My complicated identity as a mixed-race, white-passing, queer woman in America inspires much of my artwork. Through creation, I seek to break down gender constructs, reframe female sexuality, and amplify the perspectives of marginalized individuals. My work often includes commentary on gender roles and social issues, incorporating and reclaiming iconography typically associated with femininity. My works are often pink glitter dreamscapes of meticulous messes.
Whether through impromptu projects with my non-art major friends or the experimentation with mediums outside my expertise, I am committed to challenging the elitist, gate-kept nature of the traditional art community. My goal as an artist is to curate an atmosphere for creative magic; to help others develop their artistic identities by including those outside of the artistic realm, restructuring my work to contribute back to my community, and consistently questioning the intent behind my art.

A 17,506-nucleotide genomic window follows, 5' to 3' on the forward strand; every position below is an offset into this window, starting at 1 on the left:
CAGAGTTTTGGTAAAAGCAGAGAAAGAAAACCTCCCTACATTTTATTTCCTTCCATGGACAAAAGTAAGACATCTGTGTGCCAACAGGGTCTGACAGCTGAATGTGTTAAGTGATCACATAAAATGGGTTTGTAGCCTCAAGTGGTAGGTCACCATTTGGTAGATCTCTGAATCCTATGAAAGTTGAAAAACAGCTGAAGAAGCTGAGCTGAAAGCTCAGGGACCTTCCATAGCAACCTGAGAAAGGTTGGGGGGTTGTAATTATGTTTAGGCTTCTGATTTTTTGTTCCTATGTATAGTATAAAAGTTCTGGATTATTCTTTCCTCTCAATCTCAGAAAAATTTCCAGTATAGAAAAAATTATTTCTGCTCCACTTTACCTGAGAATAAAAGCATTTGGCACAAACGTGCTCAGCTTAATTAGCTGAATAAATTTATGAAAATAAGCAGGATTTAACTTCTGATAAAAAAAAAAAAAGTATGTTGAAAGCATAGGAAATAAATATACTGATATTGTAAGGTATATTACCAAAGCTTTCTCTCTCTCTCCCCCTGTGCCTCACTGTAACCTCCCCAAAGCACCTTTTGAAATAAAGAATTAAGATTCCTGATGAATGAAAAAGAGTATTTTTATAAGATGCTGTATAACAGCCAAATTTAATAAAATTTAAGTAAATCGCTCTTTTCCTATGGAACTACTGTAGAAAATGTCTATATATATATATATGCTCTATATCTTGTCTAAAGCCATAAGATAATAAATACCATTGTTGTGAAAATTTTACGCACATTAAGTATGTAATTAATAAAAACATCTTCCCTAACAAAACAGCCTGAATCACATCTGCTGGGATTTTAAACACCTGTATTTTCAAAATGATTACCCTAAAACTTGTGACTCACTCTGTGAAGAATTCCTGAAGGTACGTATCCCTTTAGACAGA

Anna Aretha Luise Carmen Lucille Guardado is a Seattle-based artist. Born and raised in Washington, art has shaped her life since age 10, when she was accepted to the Vancouver School of Arts and Academics. There, she explored the different art forms, eventually focusing in film, music, writing, and theatre, and gradually developed her voice through these. Reflecting on her time at VSAA, many injustices in the art community were highlighted, which ignited a passion to make art more accessible and inclusive for the people around her. Now a senior at the University of Washington, Guardado is in the Interdisciplinary Visual Arts program and is a staff member for both The Daily UW and the Fishwrapper News. Here, she creates multimedia works that comment on her identity within society at large, designs humorous and irrelevant graphics for satirical articles, and tattoos strangers in exchange for donations to local charities.